Palmetto is a clean energy marketplace and technology services platform that does things a little differently. We profiled the company a few months ago in the Q4 2021 issue of Solar Builder within our “Next Distributed Generation” feature. Here’s the key nugget, to us, from that piece:
Kemper likens the vision more to an Amazon or Uber because the platform is geared to pricing transparency, sales efficiency and price reduction. That might sound similar to an EnergySage in which customers input their address and get a list of quotes from local installers, but one crucial difference is Palmetto maintains the customer relationship. The Palmetto marketplace then isn’t focused as much on low up-front costs because Palmetto is ultimately standing behind the installation and performance of the asset. Installers don’t have to deal with O&M, and customers aren’t left in the lurch if there’s an issue and the installer is no longer in business.
Another cool thing they did was launch the Build+ program, a12-month incubator-style program to help aspiring clean energy entrepreneurs get their own solar installation businesses off the ground, helping with capital investment requirements, managing unique cash flow issues, achieving licensing, securing insurance, forming an entity/business, overseeing payroll and accounting, recruiting, marketing, adhering to compliance/legal concerns and procuring tools and equipment.
Anyway, after writing such a piece, especially in solar, you wonder how long it will last. Some of the best ideas and technology on paper can end up disappearing within a year, and Palmetto doesn’t even top a Google search for its own name yet. Well, Palmetto is definitely still around and has raised approximately $375 million to accelerate its residential solar and clean energy platform. The round was led by Social Capital, with participation from new and existing investors including ArcTern Ventures, Gaingels, Lerer Hippeau, and MacKinnon, Bennett & Co. (MKB).
“Palmetto is the first distributed energy company built from a software foundation, which enables us to scale unlike any other clean energy provider and make real progress towards our mission of mitigating climate change,” says Chris Kemper, Chairman, Founder, and CEO of Palmetto, following the capital raise. “I honestly believe that in the same way the cell phone fundamentally changed the telecom market, Palmetto has the opportunity to do the same to the centralized fossil fuel industry.”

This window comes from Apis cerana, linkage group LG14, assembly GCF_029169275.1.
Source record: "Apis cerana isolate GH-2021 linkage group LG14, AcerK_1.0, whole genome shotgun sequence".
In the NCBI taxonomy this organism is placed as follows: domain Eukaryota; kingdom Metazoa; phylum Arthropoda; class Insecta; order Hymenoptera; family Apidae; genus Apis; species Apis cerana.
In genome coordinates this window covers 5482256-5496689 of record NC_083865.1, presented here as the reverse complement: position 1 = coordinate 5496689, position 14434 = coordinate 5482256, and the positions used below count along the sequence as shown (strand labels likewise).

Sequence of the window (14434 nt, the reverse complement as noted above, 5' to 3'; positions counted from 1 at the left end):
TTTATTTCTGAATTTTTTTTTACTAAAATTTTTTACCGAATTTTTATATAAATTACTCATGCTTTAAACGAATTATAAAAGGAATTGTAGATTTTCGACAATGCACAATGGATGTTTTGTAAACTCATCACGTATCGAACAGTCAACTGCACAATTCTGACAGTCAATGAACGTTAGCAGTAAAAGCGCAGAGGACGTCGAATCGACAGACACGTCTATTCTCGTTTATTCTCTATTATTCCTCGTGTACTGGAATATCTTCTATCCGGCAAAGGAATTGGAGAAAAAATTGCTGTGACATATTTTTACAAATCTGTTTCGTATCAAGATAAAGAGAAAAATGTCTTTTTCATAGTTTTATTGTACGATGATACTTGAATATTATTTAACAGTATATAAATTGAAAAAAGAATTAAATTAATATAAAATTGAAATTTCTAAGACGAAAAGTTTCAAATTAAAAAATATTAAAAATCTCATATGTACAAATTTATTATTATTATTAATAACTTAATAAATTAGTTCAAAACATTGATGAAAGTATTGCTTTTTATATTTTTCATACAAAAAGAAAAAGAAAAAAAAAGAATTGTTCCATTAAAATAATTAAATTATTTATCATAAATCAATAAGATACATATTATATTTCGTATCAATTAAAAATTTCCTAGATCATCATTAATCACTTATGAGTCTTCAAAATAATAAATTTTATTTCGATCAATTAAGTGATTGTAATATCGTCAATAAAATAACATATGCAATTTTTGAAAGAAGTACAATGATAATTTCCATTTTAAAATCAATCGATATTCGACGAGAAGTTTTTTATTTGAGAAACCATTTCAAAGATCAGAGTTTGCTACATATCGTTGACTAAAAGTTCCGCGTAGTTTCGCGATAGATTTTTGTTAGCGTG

Kemper says the next step of Palmetto’s evolution is to expand the marketplace to include “other cost-saving products and services that empower homeowners to achieve energy resilience and independence.”
The company also announced that Chamath Palihapitiya and Nirav Tolia, Co-founder and former CEO of Nextdoor, have joined Palmetto’s Board of Directors. They join other directors and advisors, including Joanne Bradford (former Pinterest and SoFi), Monica Wililams (Equity Project), Francis Suarez (Mayor of Miami), Will Szczerbiak (Greycroft), Kyle Burks (STR Services), Jared Wray (Palmetto, CTO & Co-Founder), and Sean Hayes (Palmetto, Founding Team).
How Palmetto works
The residential solar market primarily consists of asset-heavy, low-margin business models, which make the transition to a clean energy system expensive for both homeowners and providers. By leveraging proven business models – such as third-party services marketplaces and subscription-based revenue models – Palmetto is able to maintain substantially lower operating costs compared to peers and pass those savings onto homeowners.
The company takes a marketplace-based approach to the most expensive aspects of the residential solar value chain – customer acquisition and installation – by facilitating a third-party network of trained sales specialists and certified technicians. Combined with Palmetto’s proprietary software platform that manages the survey, design, engineering, financing, permitting, maintenance, and active system monitoring aspects of the transaction, the company offers a complete end-to-end transaction platform without the operating expenses of a vertically-integrated provider.
As a result, Palmetto is able to offer its customers a path to clean energy independence at a cost up to 30% lower than its peers. This model also decouples revenue growth from operating expenses, creating a win-win-win-win for homeowners, Palmetto’s network of sales and build members, shareholders, and the broader advent of clean energy independence.
Palmetto will use the funds to invest in growing its marketplace of independent contractors, as well as the technology, people, and resources to maintain – and over time grow – its overall operating efficiencies in order to expand its addressable market.
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